Apart from a handful of reigning monarchs and despots, in 1961 Nelson Bunker Hunt was the richest man in the world.
Like his father, the legendary oilman H L Hunt, Bunker gambled big and got lucky. By 1970, although his wealth was accumulating faster than he could spend it, he foresaw a volatile economic future.
Prevented by F D Roosevelt’s 1933 prohibition on US citizens owning gold, Bunker and his brother Herbert chose silver, then standing at $1.50 per ounce, as their speculative hedge.
Their initial caution vanished after Colonel Gaddafi nationalized Bunker’s Libyan oil fields in 1973. Furious, and paranoid that paper money would soon be worthless, in 1974 the Hunt brothers bought futures contracts on 55 million ounces of silver – but instead of selling the contracts like normal commodity traders, they took delivery of the bullion and chartered three Boeing 707s to airfreight it to Switzerland.
By 1979 they had engineered a genuine shortage. The Hunts owned $4.5 billion-worth of shiny, glittering silver, safely stashed in Swiss vaults. Still the price climbed, until on January 17 1980 an ounce cost $49.45. Then the goal posts were moved.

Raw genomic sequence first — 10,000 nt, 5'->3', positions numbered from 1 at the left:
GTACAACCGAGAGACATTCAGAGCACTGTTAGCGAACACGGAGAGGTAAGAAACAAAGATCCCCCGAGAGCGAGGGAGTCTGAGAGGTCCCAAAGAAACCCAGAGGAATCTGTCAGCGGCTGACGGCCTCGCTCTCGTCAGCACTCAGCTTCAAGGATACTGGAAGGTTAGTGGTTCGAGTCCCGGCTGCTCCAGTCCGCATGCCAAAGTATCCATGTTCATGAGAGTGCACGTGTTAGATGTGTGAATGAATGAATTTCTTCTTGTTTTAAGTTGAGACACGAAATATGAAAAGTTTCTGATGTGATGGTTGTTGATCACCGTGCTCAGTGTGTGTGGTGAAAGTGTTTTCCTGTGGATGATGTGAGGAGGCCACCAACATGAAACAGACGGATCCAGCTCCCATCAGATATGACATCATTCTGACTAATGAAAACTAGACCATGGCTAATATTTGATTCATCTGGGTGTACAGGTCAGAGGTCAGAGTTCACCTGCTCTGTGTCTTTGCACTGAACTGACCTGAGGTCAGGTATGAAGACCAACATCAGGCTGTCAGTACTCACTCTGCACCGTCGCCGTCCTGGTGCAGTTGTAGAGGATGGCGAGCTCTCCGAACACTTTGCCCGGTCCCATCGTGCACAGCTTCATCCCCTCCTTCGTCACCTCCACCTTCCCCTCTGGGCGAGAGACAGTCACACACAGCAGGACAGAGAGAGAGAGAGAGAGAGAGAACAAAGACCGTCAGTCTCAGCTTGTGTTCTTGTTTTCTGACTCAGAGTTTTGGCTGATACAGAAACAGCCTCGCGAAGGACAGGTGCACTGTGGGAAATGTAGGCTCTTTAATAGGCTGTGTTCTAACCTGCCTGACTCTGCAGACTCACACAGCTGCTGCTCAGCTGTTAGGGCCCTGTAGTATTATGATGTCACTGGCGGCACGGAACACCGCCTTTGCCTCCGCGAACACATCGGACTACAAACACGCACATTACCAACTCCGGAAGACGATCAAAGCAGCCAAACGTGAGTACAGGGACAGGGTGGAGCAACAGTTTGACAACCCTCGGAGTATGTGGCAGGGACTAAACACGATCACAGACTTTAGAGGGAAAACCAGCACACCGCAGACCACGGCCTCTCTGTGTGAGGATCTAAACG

Almost simultaneously, trading in silver was suspended and the Federal Reserve raised interest rates. Without these props, the silver boom was suddenly over – but Bunker still had to honor contracts to buy at prices over $50. The day after he decided to get out – ‘Silver Thursday’, March 27 1980 – silver fell from $21.62 to $10.80, the metal’s biggest single collapse. The Hunts became the (then) greatest debtors in financial history; and though the New York banks allowed them $1.1 billion credit towards clearing their obligations, Bunker was personally bankrupted and later convicted of illegally trying to corner the market. He had gambled that silver was undervalued: he failed because he made the price of silver too attractive for its own good.
When: March 27 1980
Toll: Nelson Bunker Hunt and William Herbert Hunt were bankrupted.
You should know: J R Ewing in Dallas and the Duke Brothers in Trading Places all drew inspiration from Bunker’s story, and his larger-than-life, characteristically ‘Texan’, persona.